|Format/size:|| ||pdf (131K)|
|Alternate URLs:|| ||http://rcsd.soc.cmu.ac.th/web/Burma/home.php#|
|Date of entry/update:|| ||03 September 2015|
Armed conflict in Shan State - displacement, mass exoduses and the humanitarian situation
|Title:|| ||How China Fuels Myanmar’s Wars
|Date of publication:|| ||04 March 2015|
|Description/subject:|| ||"...When an estimated 50,000 ethnic Kokang civilians poured into southwest China last month to escape fighting between the Myanmar Army and Kokang rebels, Beijing called for peace and provided food, medical supplies and camps for the refugees. But China’s stance as a benevolent mediator in Myanmar’s many internal conflicts and its treatment of asylum seekers is far less altruistic than Beijing cares to admit.
The Myanmar military has been at war with dozens of ethnic groups for decades, fueled by long-burning animosities, competition over natural resources and minority demands for more autonomy. Kokang fighters, seeking to regain territory lost in 2009, are jockeying for a better position in nationwide cease-fire talks set to resume this month in Yangon. More than 130 soldiers from the Kokang and national armies have been killed in the latest clashes.
China has publicly distanced itself from the Kokang conflict and maintained neutrality. But Chinese-led development projects have long stoked the ethnic tensions and military conflicts in Myanmar, particularly in recent years..."|
|Author/creator:|| ||Mattew Smith|
|Source/publisher:|| ||"The New York Times"|
|Date of entry/update:|| ||05 March 2015|
|Title:|| ||Is Myanmar’s Peace Process Unraveling?
|Date of publication:|| ||24 February 2015|
|Description/subject:|| ||"Over the last three weeks, fighting has broken out in Myanmar’s northeast between the military and several ethnic minority militias, including the ethnic Kokang Myanmar National Democratic Alliance Army and, allegedly, the Kachin Independence Army (KIA). The KIA is one of the most powerful insurgent groups in Myanmar. At least 30,000 civilians have fled across the border into China, and the fighting has killed at least 130 people. The Myanmar military has attacked rebel groups with air strikes, and the fighting shows no sign of letting up.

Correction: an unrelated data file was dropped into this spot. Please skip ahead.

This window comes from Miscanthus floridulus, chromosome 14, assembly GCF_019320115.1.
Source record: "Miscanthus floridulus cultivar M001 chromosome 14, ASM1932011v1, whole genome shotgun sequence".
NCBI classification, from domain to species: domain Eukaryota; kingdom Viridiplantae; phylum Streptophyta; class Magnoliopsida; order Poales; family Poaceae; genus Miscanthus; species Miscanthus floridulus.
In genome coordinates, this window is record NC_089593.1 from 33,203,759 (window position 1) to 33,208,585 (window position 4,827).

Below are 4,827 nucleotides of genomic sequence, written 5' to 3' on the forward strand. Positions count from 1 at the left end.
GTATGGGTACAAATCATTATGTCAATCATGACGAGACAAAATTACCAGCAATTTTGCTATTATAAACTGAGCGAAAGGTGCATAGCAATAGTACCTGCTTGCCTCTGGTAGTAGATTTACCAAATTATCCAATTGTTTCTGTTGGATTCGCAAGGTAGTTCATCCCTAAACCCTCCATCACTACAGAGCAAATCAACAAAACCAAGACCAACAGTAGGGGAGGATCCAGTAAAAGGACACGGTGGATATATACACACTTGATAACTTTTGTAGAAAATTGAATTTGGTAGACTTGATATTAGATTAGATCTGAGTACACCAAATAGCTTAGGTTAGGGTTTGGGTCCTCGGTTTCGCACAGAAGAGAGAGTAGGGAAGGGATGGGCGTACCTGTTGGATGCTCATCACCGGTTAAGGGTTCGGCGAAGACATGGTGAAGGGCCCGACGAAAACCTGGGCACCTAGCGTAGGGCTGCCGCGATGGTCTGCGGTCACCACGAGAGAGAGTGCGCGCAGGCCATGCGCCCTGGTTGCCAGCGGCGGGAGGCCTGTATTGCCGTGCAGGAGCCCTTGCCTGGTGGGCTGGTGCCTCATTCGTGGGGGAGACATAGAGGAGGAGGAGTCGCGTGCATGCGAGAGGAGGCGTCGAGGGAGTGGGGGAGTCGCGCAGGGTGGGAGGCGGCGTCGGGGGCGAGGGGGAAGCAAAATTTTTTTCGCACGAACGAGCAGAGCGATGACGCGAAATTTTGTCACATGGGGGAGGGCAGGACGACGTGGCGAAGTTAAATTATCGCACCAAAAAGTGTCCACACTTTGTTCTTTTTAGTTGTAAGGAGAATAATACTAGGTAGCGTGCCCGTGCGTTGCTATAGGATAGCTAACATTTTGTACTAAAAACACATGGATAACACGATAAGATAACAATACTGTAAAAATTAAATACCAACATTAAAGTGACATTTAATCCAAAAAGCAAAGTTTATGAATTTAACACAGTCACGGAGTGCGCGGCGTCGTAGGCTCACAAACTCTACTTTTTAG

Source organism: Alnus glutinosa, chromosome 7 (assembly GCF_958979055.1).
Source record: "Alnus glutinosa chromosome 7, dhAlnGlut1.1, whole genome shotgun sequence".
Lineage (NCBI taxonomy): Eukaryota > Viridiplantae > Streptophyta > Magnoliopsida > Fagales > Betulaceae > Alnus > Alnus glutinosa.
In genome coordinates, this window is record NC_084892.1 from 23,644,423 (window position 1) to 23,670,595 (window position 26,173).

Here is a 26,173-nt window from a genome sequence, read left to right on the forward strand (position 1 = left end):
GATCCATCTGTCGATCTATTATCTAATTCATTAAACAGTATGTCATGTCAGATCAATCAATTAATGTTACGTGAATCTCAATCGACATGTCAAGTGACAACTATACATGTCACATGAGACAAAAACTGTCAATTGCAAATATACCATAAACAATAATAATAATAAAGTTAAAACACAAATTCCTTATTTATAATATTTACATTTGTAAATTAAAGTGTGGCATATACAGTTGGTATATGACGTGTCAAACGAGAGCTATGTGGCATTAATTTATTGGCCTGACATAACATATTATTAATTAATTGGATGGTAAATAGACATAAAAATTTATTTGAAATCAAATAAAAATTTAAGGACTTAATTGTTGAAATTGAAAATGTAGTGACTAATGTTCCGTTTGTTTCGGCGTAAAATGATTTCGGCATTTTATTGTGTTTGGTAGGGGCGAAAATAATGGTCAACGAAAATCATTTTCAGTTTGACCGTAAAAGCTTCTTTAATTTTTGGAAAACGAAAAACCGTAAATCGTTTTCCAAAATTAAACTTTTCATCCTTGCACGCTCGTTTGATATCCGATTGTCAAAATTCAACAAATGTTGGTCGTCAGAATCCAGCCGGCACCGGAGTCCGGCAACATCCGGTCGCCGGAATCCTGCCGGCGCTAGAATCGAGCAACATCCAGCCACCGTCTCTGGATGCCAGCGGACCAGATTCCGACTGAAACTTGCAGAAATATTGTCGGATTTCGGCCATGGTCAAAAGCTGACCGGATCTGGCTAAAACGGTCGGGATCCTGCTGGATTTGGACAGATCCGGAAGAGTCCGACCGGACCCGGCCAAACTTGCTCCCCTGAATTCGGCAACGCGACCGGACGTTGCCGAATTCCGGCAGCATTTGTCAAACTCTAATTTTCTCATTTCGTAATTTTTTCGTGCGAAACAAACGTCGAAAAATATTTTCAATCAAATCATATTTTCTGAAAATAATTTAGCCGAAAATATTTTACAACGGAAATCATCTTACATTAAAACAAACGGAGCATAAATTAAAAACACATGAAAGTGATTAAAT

The fighting began on February 9, when Kokang rebels attacked government troops in the town of Laukkai and the Myanmar army launched a fierce counterattack. The exact reasons for the clash on February 9 remain somewhat unclear. The fighting may stem from a personal feud between the Kokang group’s leader and the Myanmar armed forces’ commander in chief, or it may have been sparked by a desire by the Kokang militia to take back control of Laukkai. Or, the attack may have been retaliation for previous unreported attacks on Kokang fighters by the Myanmar military. Or, it may have stemmed from a dispute over drug trafficking and its profits; the northeast of Myanmar is one of the biggest producers of opium and synthetic methamphetamine stimulants in Asia.
Still, the broader security environment in Myanmar clearly has played a role in this recent outbreak of fighting. Indeed, the Kokang clashes with the Burmese army are reflective of several disturbing trends in Myanmar – trends that, if they continue, could undermine the country’s peace process and possibly lead to a wider outbreak of civil war..."|
|Author/creator:|| ||Joshua Kurlantzick|
|Source/publisher:|| ||[US] Council on Foreign Relations|
|Date of entry/update:|| ||25 February 2015|
|Title:|| ||Statement from TSYO and PWO on current situation: The Burmese government must immediately end human rights violations, including violence against women, in Palaung areas
|Date of publication:|| ||06 May 2013|
|Description/subject:|| ||"During the past four months, the Burmese Army has been carrying out fierce military offensives in Palaung areas against the Shan State Army-North (SSA-N), Kachin Independence Army (KIA) and Ta’ang National Liberation Army (TNLA). The Palaung Women’s Organization and Ta’ang Students and Youth Organization (TSYO) are gravely concerned at the impacts of the fighting on local communities, who have suffered widespread abuses by the Burmese military.
Women have been raped, and young girls forced at gunpoint to guide and porter for Burmese troops. Villagers have been killed by landmines while tied up and forced to work as porters.
Thousands of people in Palaung areas have fled their homes due to attacks and human rights abuses since the renewed fighting against the KIA, TNLA and SSA-N in 2011. Over 2,000 in Mantong and Namkham, and 2,000 in Kutkhai have become internally displaced person in Mantong, Namkham and Kutkhai, and over 1,500 have been displaced in Tangyan..."|
|Source/publisher:|| ||Palaung Women's Organisation (PWO), Ta'ang Student and Youth Organization (TSYO), Ta'ang (Palaung ) Working Group|
|Date of entry/update:|| ||27 May 2013|